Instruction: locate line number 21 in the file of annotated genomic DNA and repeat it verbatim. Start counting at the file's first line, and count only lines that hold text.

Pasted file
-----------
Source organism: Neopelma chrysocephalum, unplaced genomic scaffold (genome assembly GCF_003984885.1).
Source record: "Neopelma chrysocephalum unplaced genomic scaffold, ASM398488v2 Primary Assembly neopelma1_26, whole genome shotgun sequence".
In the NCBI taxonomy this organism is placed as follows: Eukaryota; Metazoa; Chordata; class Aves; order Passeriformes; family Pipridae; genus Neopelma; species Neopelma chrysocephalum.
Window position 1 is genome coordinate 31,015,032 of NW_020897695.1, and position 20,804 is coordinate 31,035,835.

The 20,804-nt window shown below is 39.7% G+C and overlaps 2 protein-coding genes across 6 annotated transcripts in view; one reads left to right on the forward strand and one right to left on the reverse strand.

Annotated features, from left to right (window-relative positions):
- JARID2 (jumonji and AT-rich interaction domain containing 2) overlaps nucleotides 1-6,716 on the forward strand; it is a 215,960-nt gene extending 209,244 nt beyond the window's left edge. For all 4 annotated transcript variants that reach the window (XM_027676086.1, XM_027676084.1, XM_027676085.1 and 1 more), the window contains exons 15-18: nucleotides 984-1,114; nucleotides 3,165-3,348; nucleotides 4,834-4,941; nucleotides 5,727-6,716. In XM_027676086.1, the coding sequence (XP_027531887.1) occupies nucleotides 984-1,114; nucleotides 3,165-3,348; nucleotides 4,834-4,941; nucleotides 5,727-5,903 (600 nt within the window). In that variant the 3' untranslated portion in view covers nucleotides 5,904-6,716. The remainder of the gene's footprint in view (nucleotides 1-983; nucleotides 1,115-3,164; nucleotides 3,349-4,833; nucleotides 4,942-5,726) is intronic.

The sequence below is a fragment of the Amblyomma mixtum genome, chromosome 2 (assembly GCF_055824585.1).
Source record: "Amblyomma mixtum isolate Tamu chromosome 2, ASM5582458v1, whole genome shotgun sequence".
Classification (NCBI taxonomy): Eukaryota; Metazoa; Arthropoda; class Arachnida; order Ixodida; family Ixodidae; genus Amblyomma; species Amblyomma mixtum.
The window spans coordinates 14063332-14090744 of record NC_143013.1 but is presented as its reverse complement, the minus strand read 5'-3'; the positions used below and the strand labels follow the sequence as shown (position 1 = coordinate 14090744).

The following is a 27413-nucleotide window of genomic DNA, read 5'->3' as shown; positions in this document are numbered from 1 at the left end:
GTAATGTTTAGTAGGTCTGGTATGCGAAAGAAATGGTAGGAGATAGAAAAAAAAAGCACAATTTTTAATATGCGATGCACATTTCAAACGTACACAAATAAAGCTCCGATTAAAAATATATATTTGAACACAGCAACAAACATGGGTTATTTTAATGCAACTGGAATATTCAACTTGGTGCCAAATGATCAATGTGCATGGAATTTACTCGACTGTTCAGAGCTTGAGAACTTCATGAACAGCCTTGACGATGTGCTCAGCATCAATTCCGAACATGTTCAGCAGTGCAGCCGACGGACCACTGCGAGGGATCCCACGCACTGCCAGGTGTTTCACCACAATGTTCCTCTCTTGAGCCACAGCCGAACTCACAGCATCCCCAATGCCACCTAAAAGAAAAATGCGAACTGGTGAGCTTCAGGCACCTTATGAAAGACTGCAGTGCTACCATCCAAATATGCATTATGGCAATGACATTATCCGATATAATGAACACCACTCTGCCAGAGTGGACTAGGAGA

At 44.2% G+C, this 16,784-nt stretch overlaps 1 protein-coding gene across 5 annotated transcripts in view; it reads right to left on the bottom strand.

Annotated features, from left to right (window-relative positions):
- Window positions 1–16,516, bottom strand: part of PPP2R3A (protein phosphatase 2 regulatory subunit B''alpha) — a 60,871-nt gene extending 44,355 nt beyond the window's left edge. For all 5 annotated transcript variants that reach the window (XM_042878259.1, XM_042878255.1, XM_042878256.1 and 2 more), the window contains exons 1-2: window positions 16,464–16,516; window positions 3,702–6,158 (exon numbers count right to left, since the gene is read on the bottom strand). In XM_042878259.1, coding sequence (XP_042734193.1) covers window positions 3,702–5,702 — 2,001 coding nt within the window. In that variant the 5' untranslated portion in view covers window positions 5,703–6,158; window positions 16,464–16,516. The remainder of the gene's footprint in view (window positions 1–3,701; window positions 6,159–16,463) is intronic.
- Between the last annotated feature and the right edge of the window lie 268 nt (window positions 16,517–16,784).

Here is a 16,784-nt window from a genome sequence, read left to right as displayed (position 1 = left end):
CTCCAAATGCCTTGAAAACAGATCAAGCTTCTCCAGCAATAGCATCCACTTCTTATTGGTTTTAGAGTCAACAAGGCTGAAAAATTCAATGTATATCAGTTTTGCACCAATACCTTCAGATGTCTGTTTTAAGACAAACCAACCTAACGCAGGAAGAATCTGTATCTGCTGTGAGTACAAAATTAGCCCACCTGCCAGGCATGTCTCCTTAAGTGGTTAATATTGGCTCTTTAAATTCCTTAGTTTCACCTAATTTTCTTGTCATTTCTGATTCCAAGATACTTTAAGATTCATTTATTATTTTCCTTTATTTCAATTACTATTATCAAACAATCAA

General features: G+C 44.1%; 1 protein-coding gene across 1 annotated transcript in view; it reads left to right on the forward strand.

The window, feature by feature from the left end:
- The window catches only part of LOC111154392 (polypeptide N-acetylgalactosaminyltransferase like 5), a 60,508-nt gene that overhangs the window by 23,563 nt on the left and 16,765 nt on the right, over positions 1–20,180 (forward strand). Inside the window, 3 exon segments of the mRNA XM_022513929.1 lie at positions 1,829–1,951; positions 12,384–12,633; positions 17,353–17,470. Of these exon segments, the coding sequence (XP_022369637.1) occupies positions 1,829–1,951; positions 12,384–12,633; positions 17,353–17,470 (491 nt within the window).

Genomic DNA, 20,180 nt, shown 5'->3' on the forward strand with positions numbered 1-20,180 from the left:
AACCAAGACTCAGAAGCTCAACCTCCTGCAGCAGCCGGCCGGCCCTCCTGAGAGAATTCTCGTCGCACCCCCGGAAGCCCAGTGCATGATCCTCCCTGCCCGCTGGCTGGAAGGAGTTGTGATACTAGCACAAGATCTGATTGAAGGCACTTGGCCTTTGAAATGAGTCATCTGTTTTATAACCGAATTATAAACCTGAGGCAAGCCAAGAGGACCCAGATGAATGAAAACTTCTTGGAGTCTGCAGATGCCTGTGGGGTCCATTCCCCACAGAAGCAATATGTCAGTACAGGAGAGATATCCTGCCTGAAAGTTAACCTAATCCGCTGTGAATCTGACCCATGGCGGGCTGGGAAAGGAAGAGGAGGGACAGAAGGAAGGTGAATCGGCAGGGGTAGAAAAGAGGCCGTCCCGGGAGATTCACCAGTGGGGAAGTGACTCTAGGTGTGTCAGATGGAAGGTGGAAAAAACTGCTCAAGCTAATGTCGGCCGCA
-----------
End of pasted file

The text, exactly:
The window, feature by feature from the left end: